Think good communication matters at work? You bet. In fact, the world's most successful billionaire entrepreneurs have already declared its importance.

Warren Buffett recently told a graduate student earning his MBA at Stanford this little gem on the importance of communicating well:

At your age the best way you can improve yourself is to learn to communicate better. Your results in life will be magnified if you can communicate them better. The only diploma I hang in my office is the communications diploma I got from Dale Carnegie in 1952.

But what is really meant when we talk about being a better communicator? Well, sometimes we need to look closely at the things we subconsciously (or unconsciously) do to hinder our ability to communicate at a high level. Here are four that requires your immediate attention.

You assume too much.

Henry Winkler once said, "Assumptions are the termites of relationships." We often (and wrongly) assume things about people stemming from the stereotypes we have learned, which can cloud our judgment.

Before giving your brain free reign to assume something, stop and ask:

  • Do I have all the facts or am I making an unfounded assumption?
  • Do I want to prove that my assumption is right, or do I want to develop a deeper connection with this person by asking versus assuming?

When you don't do the simple task of asking questions to challenge your own assumptions, you let thoughts and belief systems to become strongholds of the mind. In other words, you keep believing the lies that you've been telling yourself.

Don Miguel Ruiz, best selling author of The Four Agreements: A Practical Guide to Personal Freedom, has some good perspective on why we make assumptions. He states:

"If others tell us something, we make assumptions, and if they don't tell us something we make assumptions to fulfill our need to know and to replace the need to communicate. Even if we hear something and we don't understand, we make assumptions about what it means and then believe the assumptions. We make all sorts of assumptions because we don't have the courage to ask questions."

You talk too fast.

Dr. Donna Van Natten, author of Image Scrimmage and know to the world as the Body Language Dr., references research that states the "optimal rate" we process information is between 170 and 190 words per minute. That means, if we use fewer than 170 words per minute, we are less dynamic and our listener will zone out. In other words, speed up!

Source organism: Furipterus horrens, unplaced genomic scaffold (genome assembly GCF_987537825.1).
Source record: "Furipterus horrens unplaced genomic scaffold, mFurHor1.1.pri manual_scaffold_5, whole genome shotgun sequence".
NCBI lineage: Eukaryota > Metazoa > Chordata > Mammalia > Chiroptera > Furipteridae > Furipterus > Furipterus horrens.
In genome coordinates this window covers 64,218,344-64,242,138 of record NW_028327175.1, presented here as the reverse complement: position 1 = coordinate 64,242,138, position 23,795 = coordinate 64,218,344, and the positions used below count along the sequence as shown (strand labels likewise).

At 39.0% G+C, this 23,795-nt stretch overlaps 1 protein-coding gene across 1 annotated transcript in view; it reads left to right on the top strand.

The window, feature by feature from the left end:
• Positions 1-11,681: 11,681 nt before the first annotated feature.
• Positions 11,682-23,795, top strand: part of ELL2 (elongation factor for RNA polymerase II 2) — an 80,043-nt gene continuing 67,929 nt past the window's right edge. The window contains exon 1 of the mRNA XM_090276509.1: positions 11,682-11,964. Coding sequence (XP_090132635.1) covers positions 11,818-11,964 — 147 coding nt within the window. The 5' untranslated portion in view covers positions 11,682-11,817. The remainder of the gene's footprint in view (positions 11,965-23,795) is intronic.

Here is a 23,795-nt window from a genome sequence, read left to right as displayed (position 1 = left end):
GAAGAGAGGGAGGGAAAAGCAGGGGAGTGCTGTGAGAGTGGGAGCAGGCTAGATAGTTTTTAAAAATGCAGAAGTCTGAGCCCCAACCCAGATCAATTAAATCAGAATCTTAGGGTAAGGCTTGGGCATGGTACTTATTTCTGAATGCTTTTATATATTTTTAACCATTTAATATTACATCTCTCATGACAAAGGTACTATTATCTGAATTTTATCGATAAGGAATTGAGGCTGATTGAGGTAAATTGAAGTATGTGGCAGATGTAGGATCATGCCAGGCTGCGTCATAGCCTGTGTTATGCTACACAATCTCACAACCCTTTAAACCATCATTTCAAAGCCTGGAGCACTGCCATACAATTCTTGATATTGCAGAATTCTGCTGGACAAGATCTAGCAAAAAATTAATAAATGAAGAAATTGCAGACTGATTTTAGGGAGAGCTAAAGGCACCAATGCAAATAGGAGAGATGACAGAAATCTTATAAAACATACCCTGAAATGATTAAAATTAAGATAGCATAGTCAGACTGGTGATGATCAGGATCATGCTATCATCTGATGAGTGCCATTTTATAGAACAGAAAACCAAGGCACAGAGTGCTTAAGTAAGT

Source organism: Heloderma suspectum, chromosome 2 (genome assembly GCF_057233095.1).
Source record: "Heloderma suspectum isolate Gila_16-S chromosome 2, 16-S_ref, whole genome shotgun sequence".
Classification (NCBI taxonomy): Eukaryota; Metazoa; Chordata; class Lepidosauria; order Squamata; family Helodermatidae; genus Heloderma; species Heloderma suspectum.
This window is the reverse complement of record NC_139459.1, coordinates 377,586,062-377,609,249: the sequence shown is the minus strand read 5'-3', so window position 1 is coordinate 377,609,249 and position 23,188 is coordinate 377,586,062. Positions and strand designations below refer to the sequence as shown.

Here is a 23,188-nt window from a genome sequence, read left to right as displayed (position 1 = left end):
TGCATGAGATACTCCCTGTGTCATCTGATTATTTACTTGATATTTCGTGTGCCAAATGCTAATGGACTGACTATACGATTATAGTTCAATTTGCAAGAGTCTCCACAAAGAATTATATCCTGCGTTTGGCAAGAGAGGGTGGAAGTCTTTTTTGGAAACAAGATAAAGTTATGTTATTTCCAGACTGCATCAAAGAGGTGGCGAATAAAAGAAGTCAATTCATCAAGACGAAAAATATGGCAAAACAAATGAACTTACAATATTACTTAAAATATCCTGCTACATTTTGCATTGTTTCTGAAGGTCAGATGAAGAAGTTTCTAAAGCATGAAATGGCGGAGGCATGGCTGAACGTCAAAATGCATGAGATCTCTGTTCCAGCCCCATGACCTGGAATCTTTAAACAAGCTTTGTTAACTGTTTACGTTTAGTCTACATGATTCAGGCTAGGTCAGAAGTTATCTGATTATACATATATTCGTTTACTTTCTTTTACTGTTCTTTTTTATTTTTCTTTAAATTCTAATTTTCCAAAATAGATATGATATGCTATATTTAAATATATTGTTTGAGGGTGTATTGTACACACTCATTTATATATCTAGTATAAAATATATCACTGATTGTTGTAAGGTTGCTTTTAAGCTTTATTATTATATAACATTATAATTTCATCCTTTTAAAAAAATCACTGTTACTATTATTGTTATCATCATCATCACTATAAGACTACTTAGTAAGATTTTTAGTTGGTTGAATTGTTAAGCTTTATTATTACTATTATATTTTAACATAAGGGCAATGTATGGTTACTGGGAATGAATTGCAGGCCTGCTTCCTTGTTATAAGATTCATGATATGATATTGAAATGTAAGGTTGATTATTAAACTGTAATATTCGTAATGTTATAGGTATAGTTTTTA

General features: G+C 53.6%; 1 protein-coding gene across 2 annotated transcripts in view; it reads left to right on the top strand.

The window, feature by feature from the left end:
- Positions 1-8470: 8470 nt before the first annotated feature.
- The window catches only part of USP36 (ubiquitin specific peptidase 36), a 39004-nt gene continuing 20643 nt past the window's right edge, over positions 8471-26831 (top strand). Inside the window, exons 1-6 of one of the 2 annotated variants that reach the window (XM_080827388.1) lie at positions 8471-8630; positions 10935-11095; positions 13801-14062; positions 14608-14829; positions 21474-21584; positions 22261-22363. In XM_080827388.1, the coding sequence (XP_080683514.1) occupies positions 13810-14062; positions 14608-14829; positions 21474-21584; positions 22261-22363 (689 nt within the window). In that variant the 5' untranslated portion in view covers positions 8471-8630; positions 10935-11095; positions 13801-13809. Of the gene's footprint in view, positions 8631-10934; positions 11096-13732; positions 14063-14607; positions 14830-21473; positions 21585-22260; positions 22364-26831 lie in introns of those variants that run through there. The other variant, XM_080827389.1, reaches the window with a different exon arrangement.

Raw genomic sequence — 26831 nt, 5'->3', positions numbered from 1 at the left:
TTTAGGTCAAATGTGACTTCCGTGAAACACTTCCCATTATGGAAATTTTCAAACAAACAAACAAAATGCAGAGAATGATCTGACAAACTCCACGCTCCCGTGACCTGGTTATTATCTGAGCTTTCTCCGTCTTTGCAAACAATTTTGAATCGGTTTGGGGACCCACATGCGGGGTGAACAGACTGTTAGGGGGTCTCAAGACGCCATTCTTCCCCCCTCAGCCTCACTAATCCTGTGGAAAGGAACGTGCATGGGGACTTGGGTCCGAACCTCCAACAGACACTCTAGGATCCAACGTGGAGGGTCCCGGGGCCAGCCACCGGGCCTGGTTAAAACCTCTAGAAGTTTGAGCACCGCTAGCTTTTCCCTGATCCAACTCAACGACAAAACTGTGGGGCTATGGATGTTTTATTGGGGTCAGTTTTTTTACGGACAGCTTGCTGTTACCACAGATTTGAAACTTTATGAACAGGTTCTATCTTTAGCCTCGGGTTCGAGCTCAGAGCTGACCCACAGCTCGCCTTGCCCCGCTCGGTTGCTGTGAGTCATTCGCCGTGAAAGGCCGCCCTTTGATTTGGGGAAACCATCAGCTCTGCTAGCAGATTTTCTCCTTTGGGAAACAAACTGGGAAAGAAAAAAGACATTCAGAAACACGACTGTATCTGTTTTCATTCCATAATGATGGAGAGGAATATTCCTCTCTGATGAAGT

But that's not nearly as important as using more than 190 words per minute, especially if the topic is about complex work stuff. In that case, she says "slow down and seek comprehension"-- otherwise your listener is headed for the deer-in-the-headlights look. At worse, Van Natten says if you use more than 210 words per minute, expect the listener to abandon the conversation. 

The takeaway here? For most learners and people processing new information, slow things down so they don't lose you; for everyday conversations and written content in which no new information is being introduced, speed things up.

You don't listen enough.

Effective communication isn't just about talking; great conversationalists listen intuitively to the other person's story, asking questions, and searching conversations for depth, meaning and understanding.

This takes the skill of being "present" and "in the moment." Meaning, you cease from having the need to talk over others to get your point across, which works to your advantage. When you listen -- truly listen -- you hear peoples' objections, anxieties, and fears but also the solution to problems.

You fear human interaction and hide behind your digital comfort zone.

The digital era is causing a slow degeneration in our ability to verbally communicate. This affects all generations, not just Millennials. As a Gen-Xer myself, I fully admit that being connected 24/7 to mobile apps, texting, email, and social media has become a crutch. The speed of communicating in 280 characters or less is certainly convenient, but I need to guard against diminishing my own ability to verbally engage colleagues and clients when necessary.

While I'm speaking for me, most of us can probably relate. If this rings true for you, it means courageously stepping out from behind your digital comfort zone to deal directly with the unpredictability of human emotions. This is what generations past used to do, and it's often the quickest route in cutting through conflict or setting clear expectations with intention, if you're a leader.